Ever since I was little I've had my most creative ideas in church. I would like to think this isn't because I'm not paying attention but because it's a quiet meditative place filled with many people leading many kinds of lives and all with their own stories and struggles and, um, really cool clothes.
Yes. I design clothes in my head in church. Have I missed my calling?
This weekend I had an actual breakthrough, after weeks of thinking I would like to make a skirt with some of the felted sweaters I've stockpiled. Specifically, a super comfy skirt of many panels I can throw on over tights and wear with boots all winter. The problem was figuring out how to get a longer length when felted sweaters are so short, and in church it hit me: I can do a 12 or so inch waistband all in one colour and then do a second row of scrap panels below that.
This solution leads to another problem, which is basically how to make the pattern pieces. Tissue paper or a big piece of inexpensive cotton would do, but either way I have to decide on how many panels and how much seam allowance and where exactly to put which curve and the button opening I had in mind and so on, mathematical challenges I can't see getting too excited about for a while.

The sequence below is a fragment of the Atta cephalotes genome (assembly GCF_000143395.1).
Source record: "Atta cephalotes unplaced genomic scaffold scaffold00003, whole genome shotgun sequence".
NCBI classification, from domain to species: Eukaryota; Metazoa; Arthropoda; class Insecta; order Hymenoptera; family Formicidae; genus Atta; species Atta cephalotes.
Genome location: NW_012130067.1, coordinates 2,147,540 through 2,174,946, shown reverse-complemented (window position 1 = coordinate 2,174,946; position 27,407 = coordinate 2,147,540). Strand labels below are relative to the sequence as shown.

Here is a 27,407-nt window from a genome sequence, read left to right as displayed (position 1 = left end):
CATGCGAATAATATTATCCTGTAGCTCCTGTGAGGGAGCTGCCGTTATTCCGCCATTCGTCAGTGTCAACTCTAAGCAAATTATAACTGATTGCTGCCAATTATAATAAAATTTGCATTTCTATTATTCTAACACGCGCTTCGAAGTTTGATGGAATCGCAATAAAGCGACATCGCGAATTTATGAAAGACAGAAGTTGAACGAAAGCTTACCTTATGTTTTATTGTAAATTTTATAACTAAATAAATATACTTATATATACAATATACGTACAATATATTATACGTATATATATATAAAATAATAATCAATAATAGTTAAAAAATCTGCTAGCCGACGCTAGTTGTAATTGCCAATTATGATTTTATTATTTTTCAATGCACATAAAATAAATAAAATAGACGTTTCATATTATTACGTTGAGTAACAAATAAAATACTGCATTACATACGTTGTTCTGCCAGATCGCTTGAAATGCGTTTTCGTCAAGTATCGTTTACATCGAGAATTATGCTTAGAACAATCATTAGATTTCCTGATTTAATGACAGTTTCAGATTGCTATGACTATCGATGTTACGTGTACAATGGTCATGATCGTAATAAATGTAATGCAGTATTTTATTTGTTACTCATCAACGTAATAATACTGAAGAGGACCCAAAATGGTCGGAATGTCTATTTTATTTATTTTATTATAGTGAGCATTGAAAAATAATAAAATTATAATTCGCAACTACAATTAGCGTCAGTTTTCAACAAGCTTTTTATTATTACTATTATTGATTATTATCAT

(Clearly I have not missed my calling.)
Mere hours after said breakthrough - serendipity. I found myself in a sewing type store with a lot of very old stock alongside the new, including this little gem:
It seemed like it might be kind of like those hard cardboard shapes that tailors use to mark out the pieces for men's suit - on the cover, there are exciting messages like the number of styles of skirts you can make with it and the fact that you'll never have to buy another skirt pattern, etc.
Inside, it's exactly what I hoped for:
You can adjust the form for how much flare you want and what measurements, then set it right over fabric that's set over a mat and use a rotary cutter for minimum fuss and bother.
I'm not yet inspired to sit down in a pile of felted sweaters and decide which to put where, but I'll bet you anything the first day I set aside for writing, which will occur on the day I finish my knitting obligations, I will think of nothing else.